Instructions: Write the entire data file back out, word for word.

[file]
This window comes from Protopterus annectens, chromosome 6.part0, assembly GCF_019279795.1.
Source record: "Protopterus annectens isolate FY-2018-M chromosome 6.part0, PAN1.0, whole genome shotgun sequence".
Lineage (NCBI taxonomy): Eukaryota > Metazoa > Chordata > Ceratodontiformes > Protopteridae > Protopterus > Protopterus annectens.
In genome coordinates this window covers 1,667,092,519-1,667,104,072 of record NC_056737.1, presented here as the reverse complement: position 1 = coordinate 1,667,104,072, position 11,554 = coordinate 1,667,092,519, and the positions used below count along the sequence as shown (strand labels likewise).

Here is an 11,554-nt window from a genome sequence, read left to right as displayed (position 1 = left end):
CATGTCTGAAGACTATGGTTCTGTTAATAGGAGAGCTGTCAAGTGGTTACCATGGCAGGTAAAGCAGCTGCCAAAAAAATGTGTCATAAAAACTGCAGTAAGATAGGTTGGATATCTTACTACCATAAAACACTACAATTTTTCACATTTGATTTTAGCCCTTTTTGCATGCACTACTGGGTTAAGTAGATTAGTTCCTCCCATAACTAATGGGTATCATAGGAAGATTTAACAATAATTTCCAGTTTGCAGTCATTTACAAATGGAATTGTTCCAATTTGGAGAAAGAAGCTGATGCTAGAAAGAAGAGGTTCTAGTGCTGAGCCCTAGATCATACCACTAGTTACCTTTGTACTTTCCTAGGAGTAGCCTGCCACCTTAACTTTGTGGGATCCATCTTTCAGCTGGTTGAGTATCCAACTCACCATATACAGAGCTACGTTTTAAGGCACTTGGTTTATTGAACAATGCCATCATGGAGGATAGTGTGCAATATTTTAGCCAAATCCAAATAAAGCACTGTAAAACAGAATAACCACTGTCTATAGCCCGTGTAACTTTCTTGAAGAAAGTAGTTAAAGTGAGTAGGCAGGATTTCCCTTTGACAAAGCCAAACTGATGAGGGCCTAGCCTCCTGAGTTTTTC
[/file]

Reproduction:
This window comes from Protopterus annectens, chromosome 6.part0, assembly GCF_019279795.1.
Source record: "Protopterus annectens isolate FY-2018-M chromosome 6.part0, PAN1.0, whole genome shotgun sequence".
Lineage (NCBI taxonomy): Eukaryota > Metazoa > Chordata > Ceratodontiformes > Protopteridae > Protopterus > Protopterus annectens.
In genome coordinates this window covers 1,667,092,519-1,667,104,072 of record NC_056737.1, presented here as the reverse complement: position 1 = coordinate 1,667,104,072, position 11,554 = coordinate 1,667,092,519, and the positions used below count along the sequence as shown (strand labels likewise).

Here is an 11,554-nt window from a genome sequence, read left to right as displayed (position 1 = left end):
CATGTCTGAAGACTATGGTTCTGTTAATAGGAGAGCTGTCAAGTGGTTACCATGGCAGGTAAAGCAGCTGCCAAAAAAATGTGTCATAAAAACTGCAGTAAGATAGGTTGGATATCTTACTACCATAAAACACTACAATTTTTCACATTTGATTTTAGCCCTTTTTGCATGCACTACTGGGTTAAGTAGATTAGTTCCTCCCATAACTAATGGGTATCATAGGAAGATTTAACAATAATTTCCAGTTTGCAGTCATTTACAAATGGAATTGTTCCAATTTGGAGAAAGAAGCTGATGCTAGAAAGAAGAGGTTCTAGTGCTGAGCCCTAGATCATACCACTAGTTACCTTTGTACTTTCCTAGGAGTAGCCTGCCACCTTAACTTTGTGGGATCCATCTTTCAGCTGGTTGAGTATCCAACTCACCATATACAGAGCTACGTTTTAAGGCACTTGGTTTATTGAACAATGCCATCATGGAGGATAGTGTGCAATATTTTAGCCAAATCCAAATAAAGCACTGTAAAACAGAATAACCACTGTCTATAGCCCGTGTAACTTTCTTGAAGAAAGTAGTTAAAGTGAGTAGGCAGGATTTCCCTTTGACAAAGCCAAACTGATGAGGGCCTAGCCTCCTGAGTTTTTC